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2010/2011  BA-1PFM  Principles of Financial Management

English Title
Principles of Financial Management

Course Information

Language English
Point 7,5 ECTS (225 SAT)
Type Mandatory
Level Bachelor
Duration One Semester
Course Period Spring
Time Table Please see course schedule at e-Campus
Study Board
Study Board for Asian Study Programme
Course Coordinator
Evis Sinani
Main Category of the Course
  • Economics, macro economics and managerial economics
Last updated on 29 maj 2012
Learning Objectives
At the end of the course the students should be able to:

Explain the purposes of the four types of financial statements.
Analyze balance sheet, income statement and the statement of cash flows.
Interpret a firm's financial performance using trend analysis and financial ratio analysis.
Describe the concept of operating leverage and its impact on a firm's earnings.
Perform a break-even analysis.
Explain how forecasting is used in the budgeting process.
Prepare a pro forma income statement, cash budget, and pro forma balance sheet.
Compare various current asset management techniques.
Contrast the various methods of short-term financing.
Recognize the influence of borrowing in foreign markets on a firm’s borrowing costs.
Relate time value to money.
Explain the effects of inflation on cost of capital.
Identify the relationship between a company’s capital structure and marginal cost of capital.
Determine how to minimize a company’s risk.
Assessment Written Exam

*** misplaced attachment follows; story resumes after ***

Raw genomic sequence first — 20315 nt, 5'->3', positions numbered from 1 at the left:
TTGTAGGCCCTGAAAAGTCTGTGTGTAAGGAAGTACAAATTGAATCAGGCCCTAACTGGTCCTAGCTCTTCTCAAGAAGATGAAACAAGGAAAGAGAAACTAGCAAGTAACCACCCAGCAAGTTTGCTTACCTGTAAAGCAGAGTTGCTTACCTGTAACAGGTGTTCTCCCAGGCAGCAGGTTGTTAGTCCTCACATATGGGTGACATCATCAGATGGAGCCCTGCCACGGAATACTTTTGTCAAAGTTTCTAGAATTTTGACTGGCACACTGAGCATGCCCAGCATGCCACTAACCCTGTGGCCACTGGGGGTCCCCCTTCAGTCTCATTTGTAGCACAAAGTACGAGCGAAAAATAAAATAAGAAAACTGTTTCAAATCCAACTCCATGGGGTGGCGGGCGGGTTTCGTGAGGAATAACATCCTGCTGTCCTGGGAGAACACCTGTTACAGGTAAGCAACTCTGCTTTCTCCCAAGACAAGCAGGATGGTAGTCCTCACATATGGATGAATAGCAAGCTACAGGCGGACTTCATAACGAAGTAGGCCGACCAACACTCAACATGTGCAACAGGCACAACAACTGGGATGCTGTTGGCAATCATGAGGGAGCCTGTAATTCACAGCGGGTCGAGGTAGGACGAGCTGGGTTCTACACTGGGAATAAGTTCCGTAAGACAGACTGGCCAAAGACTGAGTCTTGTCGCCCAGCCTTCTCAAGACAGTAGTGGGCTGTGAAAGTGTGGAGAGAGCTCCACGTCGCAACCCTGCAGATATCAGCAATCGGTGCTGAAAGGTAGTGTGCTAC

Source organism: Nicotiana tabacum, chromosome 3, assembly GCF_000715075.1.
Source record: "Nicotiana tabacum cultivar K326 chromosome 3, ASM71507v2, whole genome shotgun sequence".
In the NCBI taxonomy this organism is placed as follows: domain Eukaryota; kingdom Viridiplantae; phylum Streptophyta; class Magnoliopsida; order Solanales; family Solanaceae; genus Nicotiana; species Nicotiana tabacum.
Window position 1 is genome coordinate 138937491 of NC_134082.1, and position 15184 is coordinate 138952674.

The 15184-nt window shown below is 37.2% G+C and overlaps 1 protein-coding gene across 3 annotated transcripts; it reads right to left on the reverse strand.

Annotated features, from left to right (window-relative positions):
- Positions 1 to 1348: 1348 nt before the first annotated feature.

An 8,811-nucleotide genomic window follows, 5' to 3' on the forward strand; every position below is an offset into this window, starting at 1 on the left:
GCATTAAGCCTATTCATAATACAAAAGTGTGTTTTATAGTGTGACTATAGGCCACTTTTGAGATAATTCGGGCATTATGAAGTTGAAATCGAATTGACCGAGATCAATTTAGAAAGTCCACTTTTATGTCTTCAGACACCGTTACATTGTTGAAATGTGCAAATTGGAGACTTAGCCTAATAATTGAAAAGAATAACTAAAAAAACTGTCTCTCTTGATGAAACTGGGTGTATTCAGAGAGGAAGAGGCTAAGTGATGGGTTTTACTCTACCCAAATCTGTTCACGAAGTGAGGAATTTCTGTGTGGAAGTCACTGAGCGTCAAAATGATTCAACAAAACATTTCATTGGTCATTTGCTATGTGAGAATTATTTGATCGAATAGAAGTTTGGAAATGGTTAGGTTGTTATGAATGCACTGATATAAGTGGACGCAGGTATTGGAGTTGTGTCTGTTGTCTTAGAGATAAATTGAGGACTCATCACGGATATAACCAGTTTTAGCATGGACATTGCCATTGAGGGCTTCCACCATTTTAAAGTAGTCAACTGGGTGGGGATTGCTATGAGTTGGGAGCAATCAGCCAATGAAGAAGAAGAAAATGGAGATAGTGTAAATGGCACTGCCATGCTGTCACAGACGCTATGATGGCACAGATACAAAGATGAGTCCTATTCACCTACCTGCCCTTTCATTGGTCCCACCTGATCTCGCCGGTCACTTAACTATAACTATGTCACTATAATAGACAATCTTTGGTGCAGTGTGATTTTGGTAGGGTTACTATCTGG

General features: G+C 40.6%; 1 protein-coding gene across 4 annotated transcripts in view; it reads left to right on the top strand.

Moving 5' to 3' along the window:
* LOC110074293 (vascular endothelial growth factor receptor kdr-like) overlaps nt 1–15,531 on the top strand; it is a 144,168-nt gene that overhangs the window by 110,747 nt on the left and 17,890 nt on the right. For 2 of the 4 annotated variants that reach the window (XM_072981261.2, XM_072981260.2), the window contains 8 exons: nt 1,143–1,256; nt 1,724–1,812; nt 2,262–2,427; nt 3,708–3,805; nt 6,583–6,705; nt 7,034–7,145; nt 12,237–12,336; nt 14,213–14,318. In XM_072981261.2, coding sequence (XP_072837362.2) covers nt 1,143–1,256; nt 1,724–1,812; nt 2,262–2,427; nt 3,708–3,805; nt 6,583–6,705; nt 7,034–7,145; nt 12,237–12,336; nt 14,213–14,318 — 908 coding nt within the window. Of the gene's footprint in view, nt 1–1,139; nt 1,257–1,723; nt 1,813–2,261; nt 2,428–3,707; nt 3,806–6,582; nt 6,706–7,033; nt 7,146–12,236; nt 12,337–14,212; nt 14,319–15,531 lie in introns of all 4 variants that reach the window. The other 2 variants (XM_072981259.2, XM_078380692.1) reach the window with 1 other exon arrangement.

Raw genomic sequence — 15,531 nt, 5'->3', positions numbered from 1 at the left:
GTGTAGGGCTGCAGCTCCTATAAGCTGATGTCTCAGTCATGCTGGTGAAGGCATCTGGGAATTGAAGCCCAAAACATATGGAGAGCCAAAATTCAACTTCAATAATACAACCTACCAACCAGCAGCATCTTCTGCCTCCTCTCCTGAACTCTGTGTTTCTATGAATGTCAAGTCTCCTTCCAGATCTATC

Marking Scale 7-step scale
Censorship Internal examiners
Exam Period May/June
Aids Closed Book
Duration 4 Hours
Prerequisites for Attending the Exam
Course Content

This course isan overview of the fundamentals of financial management. Emphasis is placed on techniques used in the development of financial thought and financial decisions. The legal forms of organizations, tools of financial analysis, financial structure of firms, leverage, internal financing mechanisms and tax implications are also discussed.

Part of the course is devoted to accounting and financial statement analysis. Accounting is introduced in terms of the common accounting practices, the income statement, the balance sheet and the statement of cash flows. The financial statement analysis element investigates the public available accounting information, which companies disseminate. The annual report and the financial statements (the income statement, the balance sheet, the statement of cash flow, statement of stockholders equity and the accompanying notes) are taken as a point of departure for various types of analyses and discussion of the financial performance of the company. Focus is placed on key financial ratios analyses, their use and limitations.

The course then proceeds with the introduction of techniques for managing short-term assets of the firm and the associated liabilities. The topics are presented in the context of risk-return analysis. From the perspective of a financial manager a constant choice needs to be made between liquid, low-return assets (perhaps marketable securities) and more profitable, less liquid assets (such as inventory).

The decision on capital outlays is among the most significant a firm will have to make. In introducing decision making on capital expenditure, first the students will be exposed to “time value of money” calculations and then proceed to the fundamentals of valuation of bonds and stocks, emphasizing present value techniques. After careful grounding in valuation practice and theory, the concepts of the cost of capital and capital structure will be examined, covering risk-return analysis in capital budgeting. Finally, the course introduces the role of financial markets as they relate to corporate financial management. Among the issues considered are the sources and uses of funds in the capital markets

Teaching Methods
Mix of lectures, exercises and casework.
Further Information

The course is especially integrated with the ASP courses in Microeconomics and Managerial Economics, as well as the other courses at the 1st, 2nd and 3rd year.


A textbook on financial management to be decided in due course.